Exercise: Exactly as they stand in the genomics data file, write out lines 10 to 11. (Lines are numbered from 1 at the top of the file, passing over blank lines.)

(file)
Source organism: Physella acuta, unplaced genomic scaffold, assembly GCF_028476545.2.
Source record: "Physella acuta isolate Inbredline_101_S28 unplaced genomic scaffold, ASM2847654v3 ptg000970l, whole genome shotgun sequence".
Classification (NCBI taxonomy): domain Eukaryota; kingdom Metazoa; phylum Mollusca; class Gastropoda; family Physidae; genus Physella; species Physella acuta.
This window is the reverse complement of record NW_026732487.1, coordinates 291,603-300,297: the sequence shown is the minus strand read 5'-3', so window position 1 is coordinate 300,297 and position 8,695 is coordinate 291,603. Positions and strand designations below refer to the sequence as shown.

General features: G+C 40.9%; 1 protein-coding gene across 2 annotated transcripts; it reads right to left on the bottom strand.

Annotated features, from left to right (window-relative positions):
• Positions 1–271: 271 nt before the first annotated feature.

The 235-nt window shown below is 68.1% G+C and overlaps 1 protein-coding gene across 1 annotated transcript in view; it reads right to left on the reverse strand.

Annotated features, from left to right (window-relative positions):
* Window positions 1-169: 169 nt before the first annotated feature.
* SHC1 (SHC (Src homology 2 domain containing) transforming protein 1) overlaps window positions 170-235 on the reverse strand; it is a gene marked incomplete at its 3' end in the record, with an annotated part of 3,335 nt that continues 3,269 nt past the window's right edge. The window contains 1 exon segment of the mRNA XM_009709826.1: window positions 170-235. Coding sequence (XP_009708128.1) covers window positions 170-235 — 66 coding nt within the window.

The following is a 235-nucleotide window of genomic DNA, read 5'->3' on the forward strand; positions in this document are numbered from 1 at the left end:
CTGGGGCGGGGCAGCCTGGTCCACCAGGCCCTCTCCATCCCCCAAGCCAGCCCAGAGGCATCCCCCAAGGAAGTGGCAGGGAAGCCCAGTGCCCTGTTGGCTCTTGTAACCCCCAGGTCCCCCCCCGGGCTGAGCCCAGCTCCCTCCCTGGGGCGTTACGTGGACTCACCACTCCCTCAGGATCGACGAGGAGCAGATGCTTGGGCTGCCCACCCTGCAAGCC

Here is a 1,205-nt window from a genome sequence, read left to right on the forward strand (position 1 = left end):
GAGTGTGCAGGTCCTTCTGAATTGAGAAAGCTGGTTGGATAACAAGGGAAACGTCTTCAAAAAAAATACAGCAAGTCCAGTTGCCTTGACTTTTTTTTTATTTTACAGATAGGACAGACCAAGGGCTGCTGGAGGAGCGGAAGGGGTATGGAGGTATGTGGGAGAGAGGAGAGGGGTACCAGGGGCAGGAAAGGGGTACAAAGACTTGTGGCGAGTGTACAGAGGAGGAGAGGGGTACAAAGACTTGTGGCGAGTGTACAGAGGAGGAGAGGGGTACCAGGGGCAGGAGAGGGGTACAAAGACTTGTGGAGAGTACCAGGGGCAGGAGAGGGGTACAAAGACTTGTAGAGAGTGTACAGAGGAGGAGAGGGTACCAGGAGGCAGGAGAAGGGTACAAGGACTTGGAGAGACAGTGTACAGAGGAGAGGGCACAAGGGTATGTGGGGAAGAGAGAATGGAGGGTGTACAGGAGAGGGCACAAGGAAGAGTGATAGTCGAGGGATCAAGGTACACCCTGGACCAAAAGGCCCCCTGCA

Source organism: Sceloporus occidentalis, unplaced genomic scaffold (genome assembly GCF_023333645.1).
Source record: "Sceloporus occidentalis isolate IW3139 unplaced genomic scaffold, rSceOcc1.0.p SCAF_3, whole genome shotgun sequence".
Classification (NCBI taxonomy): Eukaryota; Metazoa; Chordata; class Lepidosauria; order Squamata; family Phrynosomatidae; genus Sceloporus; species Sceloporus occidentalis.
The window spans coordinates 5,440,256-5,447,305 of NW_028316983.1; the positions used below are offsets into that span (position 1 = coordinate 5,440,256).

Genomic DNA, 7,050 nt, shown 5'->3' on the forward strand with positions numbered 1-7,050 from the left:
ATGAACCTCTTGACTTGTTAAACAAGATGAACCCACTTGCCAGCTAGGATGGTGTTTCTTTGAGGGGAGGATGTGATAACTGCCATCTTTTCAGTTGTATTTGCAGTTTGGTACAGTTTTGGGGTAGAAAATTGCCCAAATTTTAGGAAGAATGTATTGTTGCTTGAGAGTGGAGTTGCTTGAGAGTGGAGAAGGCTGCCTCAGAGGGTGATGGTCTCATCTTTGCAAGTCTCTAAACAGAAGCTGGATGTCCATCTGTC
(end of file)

* Window positions 1-169: 169 nt before the first annotated feature.
* SHC1 (SHC (Src homology 2 domain containing) transforming protein 1) overlaps window positions 170-235 on the reverse strand; it is a gene marked incomplete at its 3' end in the record, with an annotated part of 3,335 nt that continues 3,269 nt past the window's right edge. The window contains 1 exon segment of the mRNA XM_009709826.1: window positions 170-235. Coding sequence (XP_009708128.1) covers window positions 170-235 — 66 coding nt within the window.